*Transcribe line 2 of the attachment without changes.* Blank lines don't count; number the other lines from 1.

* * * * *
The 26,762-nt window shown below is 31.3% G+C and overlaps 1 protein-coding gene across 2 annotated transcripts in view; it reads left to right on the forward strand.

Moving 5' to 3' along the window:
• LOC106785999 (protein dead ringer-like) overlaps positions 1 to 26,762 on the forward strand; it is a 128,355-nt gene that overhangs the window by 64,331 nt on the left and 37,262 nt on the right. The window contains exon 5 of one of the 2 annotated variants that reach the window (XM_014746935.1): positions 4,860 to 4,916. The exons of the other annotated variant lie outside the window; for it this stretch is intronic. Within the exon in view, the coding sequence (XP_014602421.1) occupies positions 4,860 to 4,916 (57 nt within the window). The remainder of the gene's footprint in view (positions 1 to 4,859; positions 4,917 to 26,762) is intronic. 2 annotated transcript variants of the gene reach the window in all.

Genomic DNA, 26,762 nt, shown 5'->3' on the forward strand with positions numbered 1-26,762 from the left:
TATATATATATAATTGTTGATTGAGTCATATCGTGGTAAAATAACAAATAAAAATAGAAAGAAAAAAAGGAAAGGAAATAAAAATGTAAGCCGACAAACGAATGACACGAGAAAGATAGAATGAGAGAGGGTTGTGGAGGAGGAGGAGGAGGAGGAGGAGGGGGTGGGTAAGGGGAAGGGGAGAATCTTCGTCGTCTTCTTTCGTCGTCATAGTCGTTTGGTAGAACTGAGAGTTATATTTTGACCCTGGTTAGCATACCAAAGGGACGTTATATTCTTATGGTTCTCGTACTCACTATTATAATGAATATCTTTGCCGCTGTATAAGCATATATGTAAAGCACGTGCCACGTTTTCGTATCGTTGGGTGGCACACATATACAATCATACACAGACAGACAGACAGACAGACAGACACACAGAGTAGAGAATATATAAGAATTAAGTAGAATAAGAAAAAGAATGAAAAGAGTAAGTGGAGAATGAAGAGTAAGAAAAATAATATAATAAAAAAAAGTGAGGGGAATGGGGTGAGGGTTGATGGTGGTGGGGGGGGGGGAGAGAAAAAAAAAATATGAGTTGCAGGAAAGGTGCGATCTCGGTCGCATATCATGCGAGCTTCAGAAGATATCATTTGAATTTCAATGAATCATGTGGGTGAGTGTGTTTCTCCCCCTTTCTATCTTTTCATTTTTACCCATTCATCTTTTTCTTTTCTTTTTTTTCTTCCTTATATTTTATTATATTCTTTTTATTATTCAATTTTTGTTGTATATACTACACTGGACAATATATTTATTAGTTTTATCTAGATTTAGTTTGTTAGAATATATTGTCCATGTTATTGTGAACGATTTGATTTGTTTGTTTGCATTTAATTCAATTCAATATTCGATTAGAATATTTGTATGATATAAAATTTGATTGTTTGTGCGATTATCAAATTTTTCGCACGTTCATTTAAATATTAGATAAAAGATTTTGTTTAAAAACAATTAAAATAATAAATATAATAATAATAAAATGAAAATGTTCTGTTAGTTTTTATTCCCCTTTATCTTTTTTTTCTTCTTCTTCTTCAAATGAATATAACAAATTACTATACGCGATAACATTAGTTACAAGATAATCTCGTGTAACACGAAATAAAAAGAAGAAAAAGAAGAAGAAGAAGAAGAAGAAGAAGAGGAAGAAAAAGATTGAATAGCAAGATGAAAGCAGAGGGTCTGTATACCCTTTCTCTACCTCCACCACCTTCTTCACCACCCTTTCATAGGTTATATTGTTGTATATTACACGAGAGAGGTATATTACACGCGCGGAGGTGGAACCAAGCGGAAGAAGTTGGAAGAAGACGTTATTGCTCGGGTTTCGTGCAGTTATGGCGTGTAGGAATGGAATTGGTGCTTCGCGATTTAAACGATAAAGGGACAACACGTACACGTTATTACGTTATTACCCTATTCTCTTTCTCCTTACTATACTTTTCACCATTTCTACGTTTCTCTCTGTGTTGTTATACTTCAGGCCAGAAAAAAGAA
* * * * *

Moving 5' to 3' along the window: